Assessing the end of post-traumatic amnesia from an executive attention paradigm

Jakabek, David, Marshman, Laurence, Quirk, Frances, and Hennessy, Maria (2013) Assessing the end of post-traumatic amnesia from an executive attention paradigm. Brain Impairment, 14 (1). p. 191.

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Background and Aim: Attention is implicated as the primary deficit of post-traumatic amnesia (PTA) by historical accounts and recent research. Paradoxically, attention is not directly assessed by the commonly used Westmead PTA Scale (WPTAS). Tentative validation was provided by Tate et al. (2006) who found few improvements in a limited subset of attention tasks by severely brain-injured patients between the first 12/12 score and the final of three consecutive 12/12 scores on the WPTAS. The aim of the current study was to examine the end stage of PTA as measured by the WPTAS against a broader array of executive attention tasks.

Method: Fifteen participants (M:F 8:7, aged 34 ± 15 years [range: 18-63 years]) with predominately moderate-severe brain injury were assessed on information processing, verbal fluency, updating, inhibition/selective attention and switching tasks. Participants were assessed on the first 12/12 score on the WPTAS and the final of three consecutive 12/12 scores. Practice effects of testing were considered against 15 demographically matched controls assessed between equivalent intervals.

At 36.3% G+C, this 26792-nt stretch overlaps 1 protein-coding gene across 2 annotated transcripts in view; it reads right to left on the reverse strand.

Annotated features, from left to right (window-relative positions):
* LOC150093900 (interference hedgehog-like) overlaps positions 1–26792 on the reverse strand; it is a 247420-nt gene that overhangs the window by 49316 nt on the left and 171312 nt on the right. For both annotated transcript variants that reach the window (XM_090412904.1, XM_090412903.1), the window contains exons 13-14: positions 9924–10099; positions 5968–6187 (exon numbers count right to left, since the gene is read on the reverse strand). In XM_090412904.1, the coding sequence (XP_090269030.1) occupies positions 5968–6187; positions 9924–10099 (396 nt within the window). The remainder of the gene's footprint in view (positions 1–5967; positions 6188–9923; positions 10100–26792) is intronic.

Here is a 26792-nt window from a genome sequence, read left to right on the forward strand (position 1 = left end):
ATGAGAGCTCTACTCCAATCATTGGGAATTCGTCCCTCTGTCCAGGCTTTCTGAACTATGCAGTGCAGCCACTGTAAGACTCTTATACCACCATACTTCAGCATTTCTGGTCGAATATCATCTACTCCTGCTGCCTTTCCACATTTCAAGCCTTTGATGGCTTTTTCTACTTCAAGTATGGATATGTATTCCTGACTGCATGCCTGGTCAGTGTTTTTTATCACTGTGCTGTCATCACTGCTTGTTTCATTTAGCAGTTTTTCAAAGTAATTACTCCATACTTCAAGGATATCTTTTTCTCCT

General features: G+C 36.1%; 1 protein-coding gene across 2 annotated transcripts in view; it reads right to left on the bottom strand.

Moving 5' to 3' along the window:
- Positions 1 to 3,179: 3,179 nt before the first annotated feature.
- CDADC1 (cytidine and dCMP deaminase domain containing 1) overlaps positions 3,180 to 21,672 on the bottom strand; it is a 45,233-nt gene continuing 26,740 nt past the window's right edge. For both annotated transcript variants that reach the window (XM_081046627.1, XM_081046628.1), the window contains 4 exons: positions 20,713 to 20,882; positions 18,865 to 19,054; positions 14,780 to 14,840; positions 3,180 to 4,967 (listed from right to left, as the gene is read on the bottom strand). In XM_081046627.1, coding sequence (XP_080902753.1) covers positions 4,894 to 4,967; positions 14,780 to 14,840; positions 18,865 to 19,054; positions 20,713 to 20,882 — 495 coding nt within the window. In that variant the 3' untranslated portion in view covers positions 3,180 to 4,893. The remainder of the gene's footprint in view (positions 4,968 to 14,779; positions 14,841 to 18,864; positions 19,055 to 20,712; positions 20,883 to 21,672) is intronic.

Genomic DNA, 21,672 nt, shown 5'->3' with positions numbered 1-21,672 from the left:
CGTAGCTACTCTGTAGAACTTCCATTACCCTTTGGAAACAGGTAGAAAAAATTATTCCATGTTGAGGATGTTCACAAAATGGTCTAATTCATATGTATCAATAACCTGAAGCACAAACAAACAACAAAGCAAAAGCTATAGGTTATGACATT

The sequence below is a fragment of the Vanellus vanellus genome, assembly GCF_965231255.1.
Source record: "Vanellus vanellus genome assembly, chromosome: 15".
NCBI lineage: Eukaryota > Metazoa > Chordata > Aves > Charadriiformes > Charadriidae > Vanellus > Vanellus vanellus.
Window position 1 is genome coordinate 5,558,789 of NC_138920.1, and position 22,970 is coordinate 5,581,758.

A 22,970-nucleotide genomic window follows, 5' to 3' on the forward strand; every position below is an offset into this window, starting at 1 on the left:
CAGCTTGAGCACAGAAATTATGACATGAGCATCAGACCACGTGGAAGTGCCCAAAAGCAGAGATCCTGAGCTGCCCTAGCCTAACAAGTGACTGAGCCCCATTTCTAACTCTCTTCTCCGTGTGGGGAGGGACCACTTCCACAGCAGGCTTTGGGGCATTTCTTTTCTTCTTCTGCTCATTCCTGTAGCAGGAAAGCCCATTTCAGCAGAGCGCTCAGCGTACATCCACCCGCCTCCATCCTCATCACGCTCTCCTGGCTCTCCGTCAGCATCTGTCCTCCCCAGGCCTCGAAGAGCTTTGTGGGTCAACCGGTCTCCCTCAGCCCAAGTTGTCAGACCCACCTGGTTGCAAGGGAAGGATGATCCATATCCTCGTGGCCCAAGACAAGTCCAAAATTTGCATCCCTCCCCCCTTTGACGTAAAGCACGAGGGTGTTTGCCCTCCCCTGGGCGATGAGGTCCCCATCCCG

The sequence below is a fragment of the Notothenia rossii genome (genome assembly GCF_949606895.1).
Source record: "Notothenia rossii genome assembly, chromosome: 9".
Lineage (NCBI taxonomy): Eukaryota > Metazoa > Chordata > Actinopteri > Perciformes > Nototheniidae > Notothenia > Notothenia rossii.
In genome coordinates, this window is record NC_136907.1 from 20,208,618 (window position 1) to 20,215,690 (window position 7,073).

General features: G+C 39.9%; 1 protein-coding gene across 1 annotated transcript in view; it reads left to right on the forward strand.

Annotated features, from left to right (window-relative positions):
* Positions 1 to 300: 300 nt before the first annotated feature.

Results: Repeated-measures ANOVA found only speed of processing to significantly improve as PTA resolved over and above the practice effect of a control group (between-within interaction F(1,28) = 5.78, p = 0.023). However, no significant improvement over a control group was noted for any other more complex measure of attention or executive functioning.

Conclusion: The lack of a broader improvement in executive attention abilities suggests that patients have likely emerged from PTA by the first 12/12 score on the WPTAS.

Item ID: 39049
Item Type: Article (Abstract)
ISSN: 1839-5252
Keywords: post-traumatic amnesia; brain injury; psychological assessment; attention; executive functioning
Additional Information:

Abstract of the 36th Brain Impairment Conference, May 2-4, 2013, Hobart, TAS, Australia.

Date Deposited: 01 Sep 2015 00:34
FoR Codes: 11 MEDICAL AND HEALTH SCIENCES > 1109 Neurosciences > 110903 Central Nervous System @ 50%
17 PSYCHOLOGY AND COGNITIVE SCIENCES > 1701 Psychology > 170101 Biological Psychology (Neuropsychology, Psychopharmacology, Physiological Psychology) @ 50%
SEO Codes: 92 HEALTH > 9201 Clinical Health (Organs, Diseases and Abnormal Conditions) > 920111 Nervous System and Disorders @ 50%
92 HEALTH > 9202 Health and Support Services > 920204 Evaluation of Health Outcomes @ 50%
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